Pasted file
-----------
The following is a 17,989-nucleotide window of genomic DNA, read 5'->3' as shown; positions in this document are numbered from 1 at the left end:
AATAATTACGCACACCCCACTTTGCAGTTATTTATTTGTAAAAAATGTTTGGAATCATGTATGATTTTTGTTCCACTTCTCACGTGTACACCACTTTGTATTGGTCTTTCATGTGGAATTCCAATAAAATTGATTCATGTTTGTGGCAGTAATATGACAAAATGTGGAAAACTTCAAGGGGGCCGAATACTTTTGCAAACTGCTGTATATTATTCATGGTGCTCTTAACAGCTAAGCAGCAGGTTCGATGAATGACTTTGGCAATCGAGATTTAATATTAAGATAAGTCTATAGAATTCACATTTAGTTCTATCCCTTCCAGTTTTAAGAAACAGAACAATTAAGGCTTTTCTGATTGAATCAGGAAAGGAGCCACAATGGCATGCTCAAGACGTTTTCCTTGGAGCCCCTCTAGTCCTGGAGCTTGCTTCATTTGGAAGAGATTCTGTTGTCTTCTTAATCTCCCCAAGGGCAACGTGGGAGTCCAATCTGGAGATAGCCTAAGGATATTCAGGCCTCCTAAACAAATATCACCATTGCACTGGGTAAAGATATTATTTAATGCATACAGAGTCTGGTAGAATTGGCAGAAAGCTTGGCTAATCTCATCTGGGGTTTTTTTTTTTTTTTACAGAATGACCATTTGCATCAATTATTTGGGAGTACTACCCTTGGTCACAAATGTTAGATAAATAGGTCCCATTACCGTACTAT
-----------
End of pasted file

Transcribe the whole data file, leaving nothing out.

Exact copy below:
The following is a 17,989-nucleotide window of genomic DNA, read 5'->3' as shown; positions in this document are numbered from 1 at the left end:
AATAATTACGCACACCCCACTTTGCAGTTATTTATTTGTAAAAAATGTTTGGAATCATGTATGATTTTTGTTCCACTTCTCACGTGTACACCACTTTGTATTGGTCTTTCATGTGGAATTCCAATAAAATTGATTCATGTTTGTGGCAGTAATATGACAAAATGTGGAAAACTTCAAGGGGGCCGAATACTTTTGCAAACTGCTGTATATTATTCATGGTGCTCTTAACAGCTAAGCAGCAGGTTCGATGAATGACTTTGGCAATCGAGATTTAATATTAAGATAAGTCTATAGAATTCACATTTAGTTCTATCCCTTCCAGTTTTAAGAAACAGAACAATTAAGGCTTTTCTGATTGAATCAGGAAAGGAGCCACAATGGCATGCTCAAGACGTTTTCCTTGGAGCCCCTCTAGTCCTGGAGCTTGCTTCATTTGGAAGAGATTCTGTTGTCTTCTTAATCTCCCCAAGGGCAACGTGGGAGTCCAATCTGGAGATAGCCTAAGGATATTCAGGCCTCCTAAACAAATATCACCATTGCACTGGGTAAAGATATTATTTAATGCATACAGAGTCTGGTAGAATTGGCAGAAAGCTTGGCTAATCTCATCTGGGGTTTTTTTTTTTTTTTACAGAATGACCATTTGCATCAATTATTTGGGAGTACTACCCTTGGTCACAAATGTTAGATAAATAGGTCCCATTACCGTACTAT